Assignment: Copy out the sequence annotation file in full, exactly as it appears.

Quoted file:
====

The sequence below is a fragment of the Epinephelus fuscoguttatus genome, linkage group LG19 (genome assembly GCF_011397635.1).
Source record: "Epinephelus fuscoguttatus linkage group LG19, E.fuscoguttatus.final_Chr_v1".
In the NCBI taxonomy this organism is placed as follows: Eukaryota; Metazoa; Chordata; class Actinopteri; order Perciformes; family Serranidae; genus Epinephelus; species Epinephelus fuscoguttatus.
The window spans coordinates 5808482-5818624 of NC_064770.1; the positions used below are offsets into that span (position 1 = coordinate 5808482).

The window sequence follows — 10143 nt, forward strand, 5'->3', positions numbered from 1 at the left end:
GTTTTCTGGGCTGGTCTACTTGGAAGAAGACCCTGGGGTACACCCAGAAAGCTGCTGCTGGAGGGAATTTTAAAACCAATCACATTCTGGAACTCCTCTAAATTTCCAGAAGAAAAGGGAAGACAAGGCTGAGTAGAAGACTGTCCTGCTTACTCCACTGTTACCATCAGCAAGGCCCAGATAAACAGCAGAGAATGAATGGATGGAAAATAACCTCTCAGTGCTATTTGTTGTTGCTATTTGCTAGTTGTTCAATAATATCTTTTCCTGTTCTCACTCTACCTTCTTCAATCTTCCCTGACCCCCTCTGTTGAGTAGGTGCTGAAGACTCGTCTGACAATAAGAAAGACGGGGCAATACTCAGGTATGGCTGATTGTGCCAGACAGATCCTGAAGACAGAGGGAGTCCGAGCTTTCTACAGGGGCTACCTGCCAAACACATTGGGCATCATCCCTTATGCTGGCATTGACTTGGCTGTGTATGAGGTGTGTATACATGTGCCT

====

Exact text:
The sequence below is a fragment of the Epinephelus fuscoguttatus genome, linkage group LG19 (genome assembly GCF_011397635.1).
Source record: "Epinephelus fuscoguttatus linkage group LG19, E.fuscoguttatus.final_Chr_v1".
In the NCBI taxonomy this organism is placed as follows: Eukaryota; Metazoa; Chordata; class Actinopteri; order Perciformes; family Serranidae; genus Epinephelus; species Epinephelus fuscoguttatus.
The window spans coordinates 5808482-5818624 of NC_064770.1; the positions used below are offsets into that span (position 1 = coordinate 5808482).

The window sequence follows — 10143 nt, forward strand, 5'->3', positions numbered from 1 at the left end:
GTTTTCTGGGCTGGTCTACTTGGAAGAAGACCCTGGGGTACACCCAGAAAGCTGCTGCTGGAGGGAATTTTAAAACCAATCACATTCTGGAACTCCTCTAAATTTCCAGAAGAAAAGGGAAGACAAGGCTGAGTAGAAGACTGTCCTGCTTACTCCACTGTTACCATCAGCAAGGCCCAGATAAACAGCAGAGAATGAATGGATGGAAAATAACCTCTCAGTGCTATTTGTTGTTGCTATTTGCTAGTTGTTCAATAATATCTTTTCCTGTTCTCACTCTACCTTCTTCAATCTTCCCTGACCCCCTCTGTTGAGTAGGTGCTGAAGACTCGTCTGACAATAAGAAAGACGGGGCAATACTCAGGTATGGCTGATTGTGCCAGACAGATCCTGAAGACAGAGGGAGTCCGAGCTTTCTACAGGGGCTACCTGCCAAACACATTGGGCATCATCCCTTATGCTGGCATTGACTTGGCTGTGTATGAGGTGTGTATACATGTGCCT